UK base rate raised to 0.5% – impact of interest rates on investments

uk-interest-rate-personal-financeAn interest rate hike has been talked about in the UK media for quite a long time now. Today interest rates have gone up from 0.25% to 0.5%. Now that, on 2nd November 2017, interest rates have finally been raised after a period of 10 years, what does this mean for investors, particularly those eyeing financial independence. Further interest rate rises are expected, gradually, at the same 0.25% or 25 basis points step. Should we all panic, stay the course by maintaining our current strategies or tweak our future plans.

UK interest rate background

The interest rate, also known as the base rate is set by the Bank of England Monetary Policy Committee (MPC). MPC members meet eight times a year for three and a half day sessions in order to decide the base rate and vote accordingly.

The committee was established in 1997 and consists of nine members including the Bank of England Governor, Mark Carney. The interest rate has existed in many forms since 1664, ranging for 0.25% to 17%. The graph shows recent history of the rate.

uk bank of england historic interest rates chart percentage

UK Interest Rate History Chart (%)

As shown, the interest rate dropped dramatically following the 2008 financial crises and is currently at all time lows. Rates as high as 5.75% prevailed as recently as 2007. The rate remained relatively constant at 0.5% for from 2009 until a drop to 0.25% in 2016 due to concerns over Brexit.

Why the interest rate has been changed

There are many reasons for interest rates getting changed by central banks:

  • To slow down or speed up the economy. Lowering rates can provide a short term boost, which may also be beneficial for political gain. Raising rates can be used to put the brakes on an overheating economy.
  • Controlling inflation and consumption. Higher rates would result in consumers borrowing less and therefore spending less due to less credit being taken up.
  • Higher interest rates van also be a result of an economy which is performing well. Strong economies tend to have higher interest rates and weaker economies the opposite.
  • International trends. Some economies appear to be closely tied together. For example, the UK interest rate tends to generally follow the US Federal interest rate. With the US and Canada rates having gone up recently, we can expect the UK to follow suit.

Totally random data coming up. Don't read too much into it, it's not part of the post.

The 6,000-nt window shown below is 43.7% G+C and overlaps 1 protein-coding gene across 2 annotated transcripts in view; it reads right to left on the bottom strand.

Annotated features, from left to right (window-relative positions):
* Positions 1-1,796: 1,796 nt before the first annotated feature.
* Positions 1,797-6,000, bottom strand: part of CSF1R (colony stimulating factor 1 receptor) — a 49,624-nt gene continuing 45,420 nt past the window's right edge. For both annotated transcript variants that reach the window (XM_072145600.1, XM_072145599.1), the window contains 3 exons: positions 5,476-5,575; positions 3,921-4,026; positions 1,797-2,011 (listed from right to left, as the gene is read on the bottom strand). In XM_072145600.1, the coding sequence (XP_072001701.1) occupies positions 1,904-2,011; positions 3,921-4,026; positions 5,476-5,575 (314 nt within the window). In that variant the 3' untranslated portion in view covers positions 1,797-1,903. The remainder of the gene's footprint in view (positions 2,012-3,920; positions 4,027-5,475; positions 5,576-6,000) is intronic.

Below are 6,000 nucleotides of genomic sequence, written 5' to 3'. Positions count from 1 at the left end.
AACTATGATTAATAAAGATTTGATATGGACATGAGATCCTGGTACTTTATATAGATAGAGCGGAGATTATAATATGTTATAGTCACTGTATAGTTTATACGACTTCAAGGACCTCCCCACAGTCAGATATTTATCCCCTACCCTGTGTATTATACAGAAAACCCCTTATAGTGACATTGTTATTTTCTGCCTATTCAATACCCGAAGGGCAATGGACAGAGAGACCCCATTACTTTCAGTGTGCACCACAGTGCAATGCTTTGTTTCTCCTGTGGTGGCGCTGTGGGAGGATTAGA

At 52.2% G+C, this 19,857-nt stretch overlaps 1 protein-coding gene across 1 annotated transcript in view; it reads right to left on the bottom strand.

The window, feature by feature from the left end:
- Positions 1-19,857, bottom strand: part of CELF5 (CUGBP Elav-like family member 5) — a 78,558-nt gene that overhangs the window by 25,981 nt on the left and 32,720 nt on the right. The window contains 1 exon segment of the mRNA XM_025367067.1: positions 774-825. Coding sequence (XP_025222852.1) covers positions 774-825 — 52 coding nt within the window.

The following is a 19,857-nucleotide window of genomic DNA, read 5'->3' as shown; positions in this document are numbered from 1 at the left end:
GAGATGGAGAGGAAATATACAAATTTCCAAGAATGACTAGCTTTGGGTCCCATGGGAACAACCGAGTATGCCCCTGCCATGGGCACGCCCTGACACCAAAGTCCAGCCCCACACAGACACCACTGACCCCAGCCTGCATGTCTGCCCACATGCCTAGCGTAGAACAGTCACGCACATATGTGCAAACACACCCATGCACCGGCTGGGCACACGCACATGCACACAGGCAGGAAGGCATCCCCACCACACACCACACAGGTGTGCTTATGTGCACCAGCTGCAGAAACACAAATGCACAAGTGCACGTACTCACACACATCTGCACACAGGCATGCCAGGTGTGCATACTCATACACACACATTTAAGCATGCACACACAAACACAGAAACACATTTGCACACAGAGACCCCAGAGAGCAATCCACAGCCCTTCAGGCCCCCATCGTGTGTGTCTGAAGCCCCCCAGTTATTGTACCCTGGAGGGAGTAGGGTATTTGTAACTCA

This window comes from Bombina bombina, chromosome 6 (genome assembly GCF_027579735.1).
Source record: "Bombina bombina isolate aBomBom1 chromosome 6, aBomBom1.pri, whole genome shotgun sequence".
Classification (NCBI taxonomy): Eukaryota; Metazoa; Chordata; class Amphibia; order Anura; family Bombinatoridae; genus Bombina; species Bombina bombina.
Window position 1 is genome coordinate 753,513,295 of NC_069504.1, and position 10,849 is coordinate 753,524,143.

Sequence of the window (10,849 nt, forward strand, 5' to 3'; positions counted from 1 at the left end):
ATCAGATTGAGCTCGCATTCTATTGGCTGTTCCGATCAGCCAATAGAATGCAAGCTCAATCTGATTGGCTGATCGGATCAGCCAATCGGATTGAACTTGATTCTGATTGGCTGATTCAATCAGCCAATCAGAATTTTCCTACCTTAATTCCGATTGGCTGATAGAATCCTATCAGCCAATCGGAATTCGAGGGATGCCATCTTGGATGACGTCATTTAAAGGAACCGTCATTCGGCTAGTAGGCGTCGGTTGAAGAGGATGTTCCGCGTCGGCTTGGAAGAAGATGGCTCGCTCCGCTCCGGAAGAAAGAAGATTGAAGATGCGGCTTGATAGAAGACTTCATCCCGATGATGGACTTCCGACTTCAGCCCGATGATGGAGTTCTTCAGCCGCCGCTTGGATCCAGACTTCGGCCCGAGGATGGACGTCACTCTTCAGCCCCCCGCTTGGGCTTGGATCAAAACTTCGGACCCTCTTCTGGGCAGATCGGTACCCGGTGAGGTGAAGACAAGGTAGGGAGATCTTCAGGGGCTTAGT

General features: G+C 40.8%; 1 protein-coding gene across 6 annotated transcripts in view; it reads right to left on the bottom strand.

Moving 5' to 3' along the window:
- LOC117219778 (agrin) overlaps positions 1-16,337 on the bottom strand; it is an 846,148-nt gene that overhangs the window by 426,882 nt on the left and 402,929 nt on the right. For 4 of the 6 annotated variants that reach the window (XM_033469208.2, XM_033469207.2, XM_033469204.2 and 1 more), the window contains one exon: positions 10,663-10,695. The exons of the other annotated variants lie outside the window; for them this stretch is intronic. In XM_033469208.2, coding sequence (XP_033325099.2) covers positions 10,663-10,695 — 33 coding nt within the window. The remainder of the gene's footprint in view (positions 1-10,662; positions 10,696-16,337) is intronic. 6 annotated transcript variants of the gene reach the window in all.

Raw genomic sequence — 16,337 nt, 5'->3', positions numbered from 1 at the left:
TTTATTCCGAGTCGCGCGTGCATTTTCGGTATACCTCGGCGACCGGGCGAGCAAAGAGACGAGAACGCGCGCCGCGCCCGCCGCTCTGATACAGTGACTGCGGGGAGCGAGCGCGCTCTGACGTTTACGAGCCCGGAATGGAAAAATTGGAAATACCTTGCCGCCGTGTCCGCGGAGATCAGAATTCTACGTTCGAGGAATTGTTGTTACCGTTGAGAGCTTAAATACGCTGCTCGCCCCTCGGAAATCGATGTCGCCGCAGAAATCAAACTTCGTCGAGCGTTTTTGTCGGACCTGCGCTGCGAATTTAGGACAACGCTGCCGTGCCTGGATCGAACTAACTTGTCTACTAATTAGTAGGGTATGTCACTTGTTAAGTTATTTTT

Taking the above points into consideration, what can we learn from the UK interest rate hike. My take is that the bank wants to control the relatively high inflation rate (3%) and also tackle the high personal debt levels. Another reason is that the economy is doing relatively well, with unemployment at a low rate of 4.3% and the latest quarterly GDP growth of 0.4% compared to 0.3% in the previous quarter.

The recent boom in house prices has led to many borrowers taking on huge debts which may be unsustainable in future. It is possible that property prices may fall or rises may slow as some people struggle with higher mortgage payments. This rise in monthly payments would be a major milestone as this would break a trend of payments which have only been lowering for the past decade, with up to 8 million UK residents not having experienced a rate rise before.

Impact on investments

The interest rate hike should give investors more confidence and be considered as evidence that the economy is robust and strong earnings should be expected in future. Markets and currencies tend to become volatile when there is the slightest hint of a rate change. The best way to react is to stay the course and stick to tried and tested investment strategies as outlined on this blog.

Investors with diversified portfolios will also hold bonds as part of their asset allocation. Bond prices tend to have an inverse relationship with interest rates, therefore are expected to go down as the rate goes up. Bond yields are expected to increase as a result.

Cash savings accounts may benefit slightly with an increase in their interest rates. Due to very low returns, I am not a big fan of holding cash except for short term savings or as part of an emergency fund.

Focus on costs

Obviously, higher interest rates may reduce the cashflow for those with loans as their other payments will go up. This makes it even more prudent to use low cost investment vehicles. Focusing on costs is key and critical to investment success.

It is recommended to invest in low cost index funds to ensure that you get to keep as much of the returns as possible, which will in turn compound faster over the years. This will make achieving financial independence faster and increase the size of your portfolio.

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